Damage Control


By John Gilstrap




A bus full of missionaries in Mexico is hijacked. Enter Jonathan Grave and his security Solutions team to coordinate the ransom and release of the hostages. However, everything goes bad and Jonathan and his buddy Boxer are left to make it to the border with a seventeen year old boy in tow. The entire hostage situation was an attempt to kill Grave and Boxers. Now they’re fighting for their lives and up against betrayal and corruption that include a power hungry CIA agent, a drug dealer, and even to a well known minister of a mega-church. However, the trio isn’t without resources and know how. It’s a wild and bullet ridden race to the finish line.

Almost instant action right from the start. It’s a giant cat and mouse game mostly set in Mexico, with more action in Arizona, and the manipulators in Washington. At first I thought the switching back and forth would be distracting, but Gilstrap ties everything together nicely, keeping a fairly tight plot with a lot of quick scenes.


Jonathan Grave: Nickname ‘Digger’, code name Scorpion, leader of Security Solutions, blue eyes, attended William and Mary College. Father was a mobster and left a lot of wealth to Jonathan. He possesses a near photographic memory and because of his father, has an urge to protect the weak. Separated form his wife.

Brian Van de Meulbroeke: Code name Boxers, nickname ‘Big Guy’, almost seven feet tall, huge body mass, Grave’s right hand man.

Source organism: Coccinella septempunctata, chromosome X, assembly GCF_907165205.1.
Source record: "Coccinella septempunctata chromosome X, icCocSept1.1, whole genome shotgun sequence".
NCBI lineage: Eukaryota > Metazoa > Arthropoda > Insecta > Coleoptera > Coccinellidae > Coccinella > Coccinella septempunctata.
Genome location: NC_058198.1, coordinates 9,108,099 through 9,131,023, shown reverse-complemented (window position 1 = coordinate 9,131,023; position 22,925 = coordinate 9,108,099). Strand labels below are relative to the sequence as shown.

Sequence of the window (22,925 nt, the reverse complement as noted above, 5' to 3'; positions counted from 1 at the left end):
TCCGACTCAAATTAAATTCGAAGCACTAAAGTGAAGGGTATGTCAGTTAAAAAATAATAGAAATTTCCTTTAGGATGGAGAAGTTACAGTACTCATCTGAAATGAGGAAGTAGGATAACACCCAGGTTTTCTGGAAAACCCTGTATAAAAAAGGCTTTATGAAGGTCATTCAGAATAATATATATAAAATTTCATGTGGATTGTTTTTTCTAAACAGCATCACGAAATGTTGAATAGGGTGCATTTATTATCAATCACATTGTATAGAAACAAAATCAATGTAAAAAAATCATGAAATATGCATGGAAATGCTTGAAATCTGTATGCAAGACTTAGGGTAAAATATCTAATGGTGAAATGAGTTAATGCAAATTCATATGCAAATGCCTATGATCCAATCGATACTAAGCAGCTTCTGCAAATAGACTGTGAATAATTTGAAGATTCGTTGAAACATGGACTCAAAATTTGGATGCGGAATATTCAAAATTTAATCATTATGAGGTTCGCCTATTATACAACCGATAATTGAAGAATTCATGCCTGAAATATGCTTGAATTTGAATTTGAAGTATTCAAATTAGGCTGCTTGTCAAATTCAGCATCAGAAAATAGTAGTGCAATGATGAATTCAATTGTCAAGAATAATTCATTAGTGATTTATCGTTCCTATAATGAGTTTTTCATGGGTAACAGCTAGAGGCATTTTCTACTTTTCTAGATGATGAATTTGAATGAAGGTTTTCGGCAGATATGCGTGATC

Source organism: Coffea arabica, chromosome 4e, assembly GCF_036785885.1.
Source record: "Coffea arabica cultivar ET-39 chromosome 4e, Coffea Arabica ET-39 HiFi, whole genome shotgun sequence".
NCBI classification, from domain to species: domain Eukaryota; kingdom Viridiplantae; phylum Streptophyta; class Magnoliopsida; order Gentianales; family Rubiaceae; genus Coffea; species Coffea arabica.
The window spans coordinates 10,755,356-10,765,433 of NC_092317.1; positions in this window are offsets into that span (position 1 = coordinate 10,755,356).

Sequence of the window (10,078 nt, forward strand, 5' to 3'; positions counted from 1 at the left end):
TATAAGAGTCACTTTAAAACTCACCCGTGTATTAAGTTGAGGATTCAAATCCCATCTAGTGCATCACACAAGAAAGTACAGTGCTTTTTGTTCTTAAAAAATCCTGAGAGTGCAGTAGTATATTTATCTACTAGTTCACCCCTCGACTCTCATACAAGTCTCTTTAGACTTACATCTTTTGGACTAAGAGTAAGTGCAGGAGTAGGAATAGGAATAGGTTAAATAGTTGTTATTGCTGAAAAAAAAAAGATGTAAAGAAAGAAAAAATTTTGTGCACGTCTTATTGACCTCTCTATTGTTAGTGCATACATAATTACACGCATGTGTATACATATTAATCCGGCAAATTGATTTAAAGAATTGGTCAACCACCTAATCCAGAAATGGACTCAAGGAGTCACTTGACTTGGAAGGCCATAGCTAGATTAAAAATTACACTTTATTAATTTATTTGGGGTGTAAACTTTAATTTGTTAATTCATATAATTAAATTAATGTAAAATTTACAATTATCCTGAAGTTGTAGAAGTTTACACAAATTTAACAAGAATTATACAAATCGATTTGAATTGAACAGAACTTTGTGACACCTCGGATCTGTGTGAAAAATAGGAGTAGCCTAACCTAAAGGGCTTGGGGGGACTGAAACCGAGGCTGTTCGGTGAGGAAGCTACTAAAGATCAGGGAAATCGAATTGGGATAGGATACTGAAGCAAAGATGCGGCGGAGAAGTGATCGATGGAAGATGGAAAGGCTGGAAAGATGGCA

Trevor Munro: CIA agent looking for advancement, out to kill Grave and Boxers, former station chief in Caracas.

Venice Alexander: aka Mother Hen, first name pronounced Ven-EE-chay. Director of Operations for Security Solutions. Has a twelve year old son.

There is just enough focus on the characters keeps this book from becoming a complete shoot ‘em up. Tristan is the lone hostage survivor and his mind set is shown throughout each phase of the adventure. I also enjoy Father Dom. His was a determined personality who never gave up.


Fairly distinctive voices for each character. Most conversations are quick and to the point.


No holding back. Violence. Profanity. Blood. Depiction and description of torture and humiliation and murder. The incidents are not drawn out, but Gilstrap wasn’t going to sugarcoat the evil. The action is quick because of the professionalism of Grave and Boxers. They know their stuff because Gilstrap knows his weaponry, technology, and strategy. This was a good combination of intelligence, strategy, technology and professionalism with a dose of humanity to keep it real. Very clean and grammatical writing.

My ranking:

Brown Belt



Posted on July 22, 2013, in Uncategorized. Bookmark the permalink. 2 Comments.

  1. I don’t normally read this genre, but your review does make me curious. I just might pick it up to read later this year.

  2. Thanks for visiting. This was a good book. Hope you visit me every Monday.

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